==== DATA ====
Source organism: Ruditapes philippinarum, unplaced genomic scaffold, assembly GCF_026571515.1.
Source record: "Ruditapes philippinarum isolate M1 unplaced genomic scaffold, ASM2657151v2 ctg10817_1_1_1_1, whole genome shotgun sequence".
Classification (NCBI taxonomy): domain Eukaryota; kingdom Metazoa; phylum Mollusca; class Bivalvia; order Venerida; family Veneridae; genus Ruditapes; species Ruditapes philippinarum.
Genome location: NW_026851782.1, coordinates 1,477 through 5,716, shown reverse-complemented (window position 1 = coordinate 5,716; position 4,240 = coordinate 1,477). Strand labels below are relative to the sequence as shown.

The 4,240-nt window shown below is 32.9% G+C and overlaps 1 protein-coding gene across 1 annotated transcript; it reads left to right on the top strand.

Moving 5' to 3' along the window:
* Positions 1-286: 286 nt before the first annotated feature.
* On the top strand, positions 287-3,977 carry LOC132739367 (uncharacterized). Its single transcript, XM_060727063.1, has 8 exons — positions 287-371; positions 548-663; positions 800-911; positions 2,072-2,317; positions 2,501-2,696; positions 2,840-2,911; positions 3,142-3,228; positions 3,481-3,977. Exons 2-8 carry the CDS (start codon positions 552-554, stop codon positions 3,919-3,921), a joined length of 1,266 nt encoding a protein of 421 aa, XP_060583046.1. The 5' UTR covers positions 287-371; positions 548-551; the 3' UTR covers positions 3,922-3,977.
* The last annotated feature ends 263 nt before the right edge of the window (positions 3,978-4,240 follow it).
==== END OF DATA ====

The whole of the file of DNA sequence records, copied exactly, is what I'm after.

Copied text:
Source organism: Ruditapes philippinarum, unplaced genomic scaffold, assembly GCF_026571515.1.
Source record: "Ruditapes philippinarum isolate M1 unplaced genomic scaffold, ASM2657151v2 ctg10817_1_1_1_1, whole genome shotgun sequence".
Classification (NCBI taxonomy): domain Eukaryota; kingdom Metazoa; phylum Mollusca; class Bivalvia; order Venerida; family Veneridae; genus Ruditapes; species Ruditapes philippinarum.
Genome location: NW_026851782.1, coordinates 1,477 through 5,716, shown reverse-complemented (window position 1 = coordinate 5,716; position 4,240 = coordinate 1,477). Strand labels below are relative to the sequence as shown.

The 4,240-nt window shown below is 32.9% G+C and overlaps 1 protein-coding gene across 1 annotated transcript; it reads left to right on the top strand.

Moving 5' to 3' along the window:
* Positions 1-286: 286 nt before the first annotated feature.
* On the top strand, positions 287-3,977 carry LOC132739367 (uncharacterized). Its single transcript, XM_060727063.1, has 8 exons — positions 287-371; positions 548-663; positions 800-911; positions 2,072-2,317; positions 2,501-2,696; positions 2,840-2,911; positions 3,142-3,228; positions 3,481-3,977. Exons 2-8 carry the CDS (start codon positions 552-554, stop codon positions 3,919-3,921), a joined length of 1,266 nt encoding a protein of 421 aa, XP_060583046.1. The 5' UTR covers positions 287-371; positions 548-551; the 3' UTR covers positions 3,922-3,977.
* The last annotated feature ends 263 nt before the right edge of the window (positions 3,978-4,240 follow it).